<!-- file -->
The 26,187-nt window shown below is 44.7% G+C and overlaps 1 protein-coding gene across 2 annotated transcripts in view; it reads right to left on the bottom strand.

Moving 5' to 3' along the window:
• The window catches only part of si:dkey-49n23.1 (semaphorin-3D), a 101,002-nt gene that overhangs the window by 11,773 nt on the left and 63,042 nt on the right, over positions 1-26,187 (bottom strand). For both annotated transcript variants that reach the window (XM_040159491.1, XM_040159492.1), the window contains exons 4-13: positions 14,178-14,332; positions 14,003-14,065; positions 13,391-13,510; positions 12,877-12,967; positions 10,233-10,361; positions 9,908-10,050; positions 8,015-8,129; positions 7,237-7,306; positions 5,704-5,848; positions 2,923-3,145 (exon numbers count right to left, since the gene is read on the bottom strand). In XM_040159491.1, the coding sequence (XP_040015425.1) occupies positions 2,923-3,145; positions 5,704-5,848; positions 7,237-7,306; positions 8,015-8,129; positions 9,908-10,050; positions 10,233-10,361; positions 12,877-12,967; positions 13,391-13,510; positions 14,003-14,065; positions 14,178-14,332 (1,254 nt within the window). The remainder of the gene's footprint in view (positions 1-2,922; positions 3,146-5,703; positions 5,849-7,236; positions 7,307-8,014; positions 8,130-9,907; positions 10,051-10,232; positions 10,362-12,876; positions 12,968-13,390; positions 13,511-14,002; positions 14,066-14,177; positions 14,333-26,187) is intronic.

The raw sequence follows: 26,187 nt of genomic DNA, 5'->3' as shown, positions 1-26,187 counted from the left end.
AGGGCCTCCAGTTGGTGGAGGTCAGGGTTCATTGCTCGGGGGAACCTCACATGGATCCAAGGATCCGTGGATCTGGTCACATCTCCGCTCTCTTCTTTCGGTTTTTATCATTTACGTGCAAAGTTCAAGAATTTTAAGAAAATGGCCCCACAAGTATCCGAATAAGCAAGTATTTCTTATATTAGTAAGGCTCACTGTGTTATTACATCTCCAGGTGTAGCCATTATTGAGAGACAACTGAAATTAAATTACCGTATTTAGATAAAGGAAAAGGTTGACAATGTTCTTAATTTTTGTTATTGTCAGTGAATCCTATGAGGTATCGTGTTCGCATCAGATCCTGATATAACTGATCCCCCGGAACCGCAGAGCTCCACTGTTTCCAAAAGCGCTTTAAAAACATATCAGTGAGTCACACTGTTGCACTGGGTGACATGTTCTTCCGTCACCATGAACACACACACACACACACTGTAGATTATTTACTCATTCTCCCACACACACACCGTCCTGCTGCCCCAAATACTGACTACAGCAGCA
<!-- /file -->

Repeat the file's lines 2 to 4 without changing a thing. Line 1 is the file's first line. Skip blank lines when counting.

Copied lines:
Moving 5' to 3' along the window:
• The window catches only part of si:dkey-49n23.1 (semaphorin-3D), a 101,002-nt gene that overhangs the window by 11,773 nt on the left and 63,042 nt on the right, over positions 1-26,187 (bottom strand). For both annotated transcript variants that reach the window (XM_040159491.1, XM_040159492.1), the window contains exons 4-13: positions 14,178-14,332; positions 14,003-14,065; positions 13,391-13,510; positions 12,877-12,967; positions 10,233-10,361; positions 9,908-10,050; positions 8,015-8,129; positions 7,237-7,306; positions 5,704-5,848; positions 2,923-3,145 (exon numbers count right to left, since the gene is read on the bottom strand). In XM_040159491.1, the coding sequence (XP_040015425.1) occupies positions 2,923-3,145; positions 5,704-5,848; positions 7,237-7,306; positions 8,015-8,129; positions 9,908-10,050; positions 10,233-10,361; positions 12,877-12,967; positions 13,391-13,510; positions 14,003-14,065; positions 14,178-14,332 (1,254 nt within the window). The remainder of the gene's footprint in view (positions 1-2,922; positions 3,146-5,703; positions 5,849-7,236; positions 7,307-8,014; positions 8,130-9,907; positions 10,051-10,232; positions 10,362-12,876; positions 12,968-13,390; positions 13,511-14,002; positions 14,066-14,177; positions 14,333-26,187) is intronic.

The raw sequence follows: 26,187 nt of genomic DNA, 5'->3' as shown, positions 1-26,187 counted from the left end.